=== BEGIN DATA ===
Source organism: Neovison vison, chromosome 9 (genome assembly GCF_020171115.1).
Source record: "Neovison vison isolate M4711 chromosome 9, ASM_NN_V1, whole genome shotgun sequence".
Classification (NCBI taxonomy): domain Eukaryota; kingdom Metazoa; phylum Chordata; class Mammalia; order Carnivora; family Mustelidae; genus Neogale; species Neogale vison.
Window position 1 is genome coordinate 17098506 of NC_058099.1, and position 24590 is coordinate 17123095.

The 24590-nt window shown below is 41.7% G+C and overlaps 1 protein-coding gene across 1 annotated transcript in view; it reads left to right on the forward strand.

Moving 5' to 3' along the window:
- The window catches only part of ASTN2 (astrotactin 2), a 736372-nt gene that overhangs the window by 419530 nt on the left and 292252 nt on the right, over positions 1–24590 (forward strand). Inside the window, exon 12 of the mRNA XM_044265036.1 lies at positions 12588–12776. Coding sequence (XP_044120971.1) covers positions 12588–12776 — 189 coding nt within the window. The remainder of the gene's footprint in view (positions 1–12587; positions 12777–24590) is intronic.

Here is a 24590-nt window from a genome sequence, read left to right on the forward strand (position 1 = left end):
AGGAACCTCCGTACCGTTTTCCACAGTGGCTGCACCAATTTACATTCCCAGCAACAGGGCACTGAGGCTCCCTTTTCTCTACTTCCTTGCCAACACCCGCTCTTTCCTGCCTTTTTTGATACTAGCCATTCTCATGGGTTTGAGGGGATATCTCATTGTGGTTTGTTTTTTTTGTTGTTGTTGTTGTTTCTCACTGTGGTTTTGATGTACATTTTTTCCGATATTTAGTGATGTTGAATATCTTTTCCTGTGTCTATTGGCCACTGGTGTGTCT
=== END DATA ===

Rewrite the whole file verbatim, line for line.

Source organism: Neovison vison, chromosome 9 (genome assembly GCF_020171115.1).
Source record: "Neovison vison isolate M4711 chromosome 9, ASM_NN_V1, whole genome shotgun sequence".
Classification (NCBI taxonomy): domain Eukaryota; kingdom Metazoa; phylum Chordata; class Mammalia; order Carnivora; family Mustelidae; genus Neogale; species Neogale vison.
Window position 1 is genome coordinate 17098506 of NC_058099.1, and position 24590 is coordinate 17123095.

The 24590-nt window shown below is 41.7% G+C and overlaps 1 protein-coding gene across 1 annotated transcript in view; it reads left to right on the forward strand.

Moving 5' to 3' along the window:
- The window catches only part of ASTN2 (astrotactin 2), a 736372-nt gene that overhangs the window by 419530 nt on the left and 292252 nt on the right, over positions 1–24590 (forward strand). Inside the window, exon 12 of the mRNA XM_044265036.1 lies at positions 12588–12776. Coding sequence (XP_044120971.1) covers positions 12588–12776 — 189 coding nt within the window. The remainder of the gene's footprint in view (positions 1–12587; positions 12777–24590) is intronic.

Here is a 24590-nt window from a genome sequence, read left to right on the forward strand (position 1 = left end):
AGGAACCTCCGTACCGTTTTCCACAGTGGCTGCACCAATTTACATTCCCAGCAACAGGGCACTGAGGCTCCCTTTTCTCTACTTCCTTGCCAACACCCGCTCTTTCCTGCCTTTTTTGATACTAGCCATTCTCATGGGTTTGAGGGGATATCTCATTGTGGTTTGTTTTTTTTGTTGTTGTTGTTGTTTCTCACTGTGGTTTTGATGTACATTTTTTCCGATATTTAGTGATGTTGAATATCTTTTCCTGTGTCTATTGGCCACTGGTGTGTCT